The fall of Stadia
Photo: Moises Gonzalez
Google’s game streaming service Stadia is shutting down in January 2023, just over three years into its life. What went wrong for such a promising technology with the backing of one of the largest corporations in the world? What does this mean for the future of cloud gaming?
The key reason Stadia is being scrapped? User numbers. Last week, Google Vice President and General Manager, Phil Harrison announced: “While Stadia’s approach to streaming games for consumers was built on a strong technology foundation, it hasn’t gained the traction with users that we expected so we’ve made the difficult decision to begin winding down our Stadia streaming service.” Part of the reason for the failure was Stadia’s lack of content. A Stadia Pro subscription gave users access to around 50 games, dwarfed by the over 400 available on PlayStation Plus Premium or on Xbox Game Pass.
Stadia was growing both quarter on quarter and year on year, with penetration almost four times higher in Q2 2022 than Q2 2021, but it was still niche and never established a significant foothold in the market, generally sitting at less than 5% penetration even among gamers (source: MIDiA Research consumer surveys). Google never released subscriber numbers for the service, but pro subscribers were estimated to be in the low hundred-thousands, putting it at less than 1% the size of Xbox Game Pass (over 25 million subscribers). Couple this with Google’s history of cutting off projects which they deem to have failed, and it is unsurprising Stadia is being shut down.
Arguably, the writing has been on the wall since early 2021, when Google shut down “Stadia Games and Entertainment”, an in-house studio intended to develop games for the service. Afterwards, the service pivoted towards third-party titles but still failed to gain traction, going all-in on Cyberpunk 2077, which was a major failure on all platforms on release (it was consequently pulled from the PlayStation Store shortly after).
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They targeted gamers!
Despite its failings, Stadia did satisfy a certain niche. The ability to drop in and out of different games quickly, along with reduced hardware costs and hard drive storage requirements, made it attractive to both casual and lower-income gamers. Other game streaming services have the same advantages, but Stadia had a few unique perks: it was known for having some of the smoothest gameplay of any game streaming service, and allowed you to stream any purchased game – notably, even if your Stadia Pro subscription lapsed. In contrast, aside from Fortnite, and possible future plans, Xbox Cloud Gaming is currently restricted to a subset of Game Pass titles (though admittedly, there are a lot – 376 cloud-enabled titles at the time of writing).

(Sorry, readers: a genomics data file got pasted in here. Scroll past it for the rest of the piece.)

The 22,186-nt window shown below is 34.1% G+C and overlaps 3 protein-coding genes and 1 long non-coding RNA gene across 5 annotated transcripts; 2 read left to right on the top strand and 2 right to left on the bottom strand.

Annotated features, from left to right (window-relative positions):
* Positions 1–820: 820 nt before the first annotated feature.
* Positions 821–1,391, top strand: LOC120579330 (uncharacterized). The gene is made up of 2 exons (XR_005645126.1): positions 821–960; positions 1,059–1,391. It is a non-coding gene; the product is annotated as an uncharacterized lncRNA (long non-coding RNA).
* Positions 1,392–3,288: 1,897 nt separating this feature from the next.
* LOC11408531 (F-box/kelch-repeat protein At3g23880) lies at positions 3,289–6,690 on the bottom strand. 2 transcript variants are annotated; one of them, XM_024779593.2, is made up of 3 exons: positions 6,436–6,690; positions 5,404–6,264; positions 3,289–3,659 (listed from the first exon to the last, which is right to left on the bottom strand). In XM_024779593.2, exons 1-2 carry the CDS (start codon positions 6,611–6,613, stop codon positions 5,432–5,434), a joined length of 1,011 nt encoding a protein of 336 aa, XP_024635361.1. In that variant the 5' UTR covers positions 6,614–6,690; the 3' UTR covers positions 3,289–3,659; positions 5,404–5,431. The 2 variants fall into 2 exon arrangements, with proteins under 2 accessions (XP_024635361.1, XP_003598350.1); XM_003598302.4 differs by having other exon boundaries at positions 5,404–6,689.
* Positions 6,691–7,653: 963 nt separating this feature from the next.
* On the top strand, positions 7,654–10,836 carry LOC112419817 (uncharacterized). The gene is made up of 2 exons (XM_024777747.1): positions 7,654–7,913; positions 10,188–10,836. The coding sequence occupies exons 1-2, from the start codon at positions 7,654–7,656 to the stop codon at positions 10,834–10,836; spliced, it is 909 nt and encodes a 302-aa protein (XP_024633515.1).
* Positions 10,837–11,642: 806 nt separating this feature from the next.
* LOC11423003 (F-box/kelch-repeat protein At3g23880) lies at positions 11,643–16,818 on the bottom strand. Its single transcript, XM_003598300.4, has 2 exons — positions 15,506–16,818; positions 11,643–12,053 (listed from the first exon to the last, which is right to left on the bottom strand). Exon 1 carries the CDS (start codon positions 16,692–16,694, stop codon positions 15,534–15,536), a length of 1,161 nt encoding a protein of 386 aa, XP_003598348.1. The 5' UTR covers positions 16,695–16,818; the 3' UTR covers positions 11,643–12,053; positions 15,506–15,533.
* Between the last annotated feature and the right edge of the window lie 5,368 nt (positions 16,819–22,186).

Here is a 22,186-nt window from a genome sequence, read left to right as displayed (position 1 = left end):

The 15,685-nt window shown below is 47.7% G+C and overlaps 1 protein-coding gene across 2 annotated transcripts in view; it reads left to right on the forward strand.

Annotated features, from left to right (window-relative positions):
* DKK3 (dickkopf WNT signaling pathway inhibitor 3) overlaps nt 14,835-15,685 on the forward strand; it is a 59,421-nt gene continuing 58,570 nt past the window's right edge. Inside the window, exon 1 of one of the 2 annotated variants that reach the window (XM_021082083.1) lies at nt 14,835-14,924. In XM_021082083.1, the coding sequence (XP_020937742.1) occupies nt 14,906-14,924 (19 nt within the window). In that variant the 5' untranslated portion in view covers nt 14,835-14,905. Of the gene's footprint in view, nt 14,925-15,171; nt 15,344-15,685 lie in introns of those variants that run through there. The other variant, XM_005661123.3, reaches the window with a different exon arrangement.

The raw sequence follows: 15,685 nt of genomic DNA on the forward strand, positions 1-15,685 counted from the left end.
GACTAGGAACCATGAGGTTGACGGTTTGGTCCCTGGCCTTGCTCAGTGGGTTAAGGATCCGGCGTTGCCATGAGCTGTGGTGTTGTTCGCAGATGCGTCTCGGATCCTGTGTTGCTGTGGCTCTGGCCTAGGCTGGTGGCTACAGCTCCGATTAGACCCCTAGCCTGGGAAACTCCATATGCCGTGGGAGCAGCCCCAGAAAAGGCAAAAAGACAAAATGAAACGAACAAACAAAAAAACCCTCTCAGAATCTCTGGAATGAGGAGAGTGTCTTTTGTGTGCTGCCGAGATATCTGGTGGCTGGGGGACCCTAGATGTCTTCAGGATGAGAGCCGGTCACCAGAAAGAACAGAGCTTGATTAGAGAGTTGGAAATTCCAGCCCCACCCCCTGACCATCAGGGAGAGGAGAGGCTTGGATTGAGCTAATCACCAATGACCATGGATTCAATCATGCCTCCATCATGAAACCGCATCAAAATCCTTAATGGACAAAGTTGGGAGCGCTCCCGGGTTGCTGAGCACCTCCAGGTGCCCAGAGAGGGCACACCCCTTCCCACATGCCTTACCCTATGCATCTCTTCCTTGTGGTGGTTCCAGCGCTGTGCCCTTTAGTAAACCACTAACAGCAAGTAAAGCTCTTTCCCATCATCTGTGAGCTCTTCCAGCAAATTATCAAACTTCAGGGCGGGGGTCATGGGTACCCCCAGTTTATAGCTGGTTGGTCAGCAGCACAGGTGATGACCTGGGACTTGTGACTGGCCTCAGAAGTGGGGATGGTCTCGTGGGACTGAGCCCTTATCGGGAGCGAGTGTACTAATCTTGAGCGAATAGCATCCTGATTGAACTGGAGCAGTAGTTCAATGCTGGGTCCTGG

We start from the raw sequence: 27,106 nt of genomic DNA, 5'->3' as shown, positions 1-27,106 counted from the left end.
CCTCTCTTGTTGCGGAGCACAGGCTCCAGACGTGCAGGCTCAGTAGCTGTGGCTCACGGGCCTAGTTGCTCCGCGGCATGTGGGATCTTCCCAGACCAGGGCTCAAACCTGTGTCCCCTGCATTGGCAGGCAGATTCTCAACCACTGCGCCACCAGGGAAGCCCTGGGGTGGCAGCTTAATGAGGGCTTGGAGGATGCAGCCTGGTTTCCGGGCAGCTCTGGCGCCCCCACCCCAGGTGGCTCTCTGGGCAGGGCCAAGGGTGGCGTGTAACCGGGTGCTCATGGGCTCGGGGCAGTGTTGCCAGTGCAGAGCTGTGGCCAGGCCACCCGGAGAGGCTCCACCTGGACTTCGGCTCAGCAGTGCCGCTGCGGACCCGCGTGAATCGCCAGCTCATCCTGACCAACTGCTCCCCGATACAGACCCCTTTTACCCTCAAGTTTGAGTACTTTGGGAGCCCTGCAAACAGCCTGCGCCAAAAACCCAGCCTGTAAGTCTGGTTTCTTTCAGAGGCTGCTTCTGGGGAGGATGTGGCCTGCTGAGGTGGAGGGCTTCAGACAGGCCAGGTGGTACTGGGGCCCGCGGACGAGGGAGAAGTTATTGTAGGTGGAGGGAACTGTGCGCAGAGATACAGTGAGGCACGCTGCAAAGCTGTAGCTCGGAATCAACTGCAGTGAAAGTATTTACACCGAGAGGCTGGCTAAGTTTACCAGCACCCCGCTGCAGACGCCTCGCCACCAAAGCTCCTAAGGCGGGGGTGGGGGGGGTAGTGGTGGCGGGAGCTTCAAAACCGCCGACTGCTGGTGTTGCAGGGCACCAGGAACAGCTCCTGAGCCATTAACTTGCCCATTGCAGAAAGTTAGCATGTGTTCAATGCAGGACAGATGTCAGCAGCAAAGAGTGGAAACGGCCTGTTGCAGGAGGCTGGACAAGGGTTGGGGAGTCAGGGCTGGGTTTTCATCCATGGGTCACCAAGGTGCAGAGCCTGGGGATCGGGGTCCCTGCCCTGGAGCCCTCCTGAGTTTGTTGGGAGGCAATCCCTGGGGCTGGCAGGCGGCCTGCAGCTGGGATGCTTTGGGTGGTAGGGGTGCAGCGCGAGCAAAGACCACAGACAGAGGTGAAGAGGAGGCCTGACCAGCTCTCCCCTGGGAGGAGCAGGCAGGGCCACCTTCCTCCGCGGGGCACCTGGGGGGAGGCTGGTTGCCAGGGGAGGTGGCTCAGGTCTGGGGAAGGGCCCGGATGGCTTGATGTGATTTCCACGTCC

Additionally, Stadia’s impressive streaming capabilities remind us of one of game streaming’s biggest limitations – the reliance on high-speed internet. This still limits access, and streaming services find themselves in a catch-22: people with high-speed internet connections are generally more affluent and so are less likely to see the appeal of reduced hardware costs. Instead, they are more likely to prioritise a better-quality experience with a next-gen console or high-end PC. There is a similar catch to another benefit – the lack of waiting time for game downloads and updates – the consumers most frustrated by slow downloads will not have the internet speeds to support high-quality streaming…
A streaming subscription shift?
The key question, as games subscriptions continue to increase in popularity, is if they will achieve the same level of dominance as music and video subscriptions have. Within each industry, there is a different approach to the problem of how consumers access all the content they want. In music, this problem is solved with broad licensing deals that allow almost all music to be on every service. In video, this problem is solved by users accessing multiple subscriptions, which between them cover all desired content. At present, the games subscription landscape is similar to video, with multiple services with exclusive content, but a significant number of games are not available with any subscription. However, the growing trend towards platform agnosticism, coupled with the consolidation of the publisher and developer market, should serve as tailwinds for games streaming in the mid-term.
Stadia’s failure represents more of a setback for Google than for cloud gaming, and proves more than anything how difficult it is for new entrants to make it in the games world. There is some upside for Google, who plan to use the Stadia tech for other projects, like augmented reality. Other major services such as Xbox Game Pass (and xCloud), PlayStation Plus Premium (formerly PS Now), and GeForce Now are all still going strong, unphased by the fall of Stadia.